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Cutting a window into the trestle

Jeremy Mangan mural installed under trestle at Freighthouse Square

Crane installing one of a dozen mural panels. Photo courtesy Jeremy Mangan

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A large mural measuring seven-and-a-half by 48 feet by Tacoma Foundation of Art Award winner Jeremy Mangan, was installed beneath the railroad trestle near Freighthouse Square last week and revealed in an installation celebration at the Amtrak Cascades Station Dec. 15.

Titled "The Wood Carving Beach," the mural depicts a beach where wood-carvings have piled up along with driftwood. Mangan says the carvings could have washed up on the beach, or they could have been carved on site, or both.

Mangan made a 12-inch by 77-inch painting in oil on panel. Then, Winsor Fireform in Tumwater scanned the painting, converted the colors to multichannel/duotone, enlarged it, and printed the image onto 12 steel panels, each seven-and-a-half-feet tall by four-feet wide, using porcelain enamel pigments. These panels were then fired in kilns and sealed to create the finished mural. The artist says the scanned and enlarged image accurately reproduces the painting down to the detail of a single brush hair embedded in the paint.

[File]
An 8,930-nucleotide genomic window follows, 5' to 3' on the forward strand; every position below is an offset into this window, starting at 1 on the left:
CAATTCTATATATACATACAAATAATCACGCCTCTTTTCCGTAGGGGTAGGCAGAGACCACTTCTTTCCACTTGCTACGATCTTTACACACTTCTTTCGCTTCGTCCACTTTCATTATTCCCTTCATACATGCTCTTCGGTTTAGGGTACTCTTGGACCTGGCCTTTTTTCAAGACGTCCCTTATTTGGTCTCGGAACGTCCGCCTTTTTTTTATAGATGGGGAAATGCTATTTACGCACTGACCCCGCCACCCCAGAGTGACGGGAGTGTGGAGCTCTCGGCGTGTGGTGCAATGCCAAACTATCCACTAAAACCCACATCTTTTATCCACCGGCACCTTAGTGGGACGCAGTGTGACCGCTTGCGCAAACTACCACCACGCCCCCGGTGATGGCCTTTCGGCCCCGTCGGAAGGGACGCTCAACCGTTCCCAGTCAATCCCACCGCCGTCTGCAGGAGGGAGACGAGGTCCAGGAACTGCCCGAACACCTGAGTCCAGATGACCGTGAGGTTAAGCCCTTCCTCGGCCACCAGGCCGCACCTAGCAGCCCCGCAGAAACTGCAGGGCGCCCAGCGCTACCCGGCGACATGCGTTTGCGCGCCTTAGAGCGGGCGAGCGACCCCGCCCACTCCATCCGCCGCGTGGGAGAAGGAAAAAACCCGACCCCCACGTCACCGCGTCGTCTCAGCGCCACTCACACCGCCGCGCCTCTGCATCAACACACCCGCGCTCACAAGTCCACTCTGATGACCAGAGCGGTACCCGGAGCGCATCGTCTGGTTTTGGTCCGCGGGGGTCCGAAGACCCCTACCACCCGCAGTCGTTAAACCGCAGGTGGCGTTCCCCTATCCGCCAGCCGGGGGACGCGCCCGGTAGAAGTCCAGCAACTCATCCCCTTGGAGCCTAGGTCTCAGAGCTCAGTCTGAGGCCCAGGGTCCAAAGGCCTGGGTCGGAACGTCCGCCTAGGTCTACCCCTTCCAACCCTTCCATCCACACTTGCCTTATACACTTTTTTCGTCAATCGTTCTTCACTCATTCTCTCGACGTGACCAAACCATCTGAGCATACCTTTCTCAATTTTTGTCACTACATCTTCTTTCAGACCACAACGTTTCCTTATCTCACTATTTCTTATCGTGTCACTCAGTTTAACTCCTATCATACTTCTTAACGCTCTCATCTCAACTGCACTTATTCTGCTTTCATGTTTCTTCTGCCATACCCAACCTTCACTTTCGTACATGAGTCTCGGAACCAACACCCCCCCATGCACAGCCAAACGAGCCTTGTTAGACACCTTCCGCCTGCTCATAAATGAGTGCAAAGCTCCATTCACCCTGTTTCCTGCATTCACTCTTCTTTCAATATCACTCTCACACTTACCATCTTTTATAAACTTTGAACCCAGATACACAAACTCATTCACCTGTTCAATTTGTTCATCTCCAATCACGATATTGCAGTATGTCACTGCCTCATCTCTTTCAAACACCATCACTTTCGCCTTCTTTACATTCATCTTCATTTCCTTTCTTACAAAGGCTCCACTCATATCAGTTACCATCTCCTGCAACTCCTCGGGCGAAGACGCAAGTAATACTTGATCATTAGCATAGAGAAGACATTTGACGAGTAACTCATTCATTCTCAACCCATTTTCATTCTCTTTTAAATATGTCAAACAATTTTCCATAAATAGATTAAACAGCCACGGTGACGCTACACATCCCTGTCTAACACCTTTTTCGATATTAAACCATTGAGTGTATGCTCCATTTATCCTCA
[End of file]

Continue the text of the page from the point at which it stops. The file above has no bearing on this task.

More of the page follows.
Mangan is a well-known Tacoma artist. In addition to the Foundation of Art Award, he has been the recipient of a 2015 Tacoma Artists Initiative program grant and a 2013 Artist Trust fellowship. He was a Neddy Award finalist, and he won the People's Choice Award at the Tacoma Art Museum's 10th Northwest Biennial.

Mangan says, "I wanted the mural to relate to the neighborhood and the area. I wasn't looking for overt connections, but rather more subtle overlaps in form and content. Wood and lumber became a central theme, and I took my primary cues from the clapboard construction of Freighthouse Square, the wooden dome of the Tacoma Dome, the history of logging and lumber transport in the area, the timbers of the old railroad trestle itself, Thea-Foss Waterway, the beaches and driftwood that surround us, and the history of wood-carving and shaping in the Dome District and the region -- indigenous peoples to present.

"Given the mural's location on a retaining wall underneath the trestle, I wanted to create space, light, distance. I wanted to ‘cut a window.' I thought about people driving and walking by, so I aimed to create an image that would work well from a distance and up close. And given the public nature of the piece, I wanted it to be inviting, bright and whimsical (but still with the dose of mystery and strangeness which is typical of my work). I wanted it to interest both adults and children. Hopefully, it's an enjoyable image that invites the viewer to both visually explore and posit narratives. Why are all these wood-carvings on this beach? Where did they come from? How long have they been there? Why would someone go to the trouble to create them? I hope the mural stirs the imagination and rewards multiple viewings."

"The Wood Carving Beach," by Jeremy Mangan, underneath the railway trestle at the intersection of E. 26th and E. G Streets in Tacoma's Dome District

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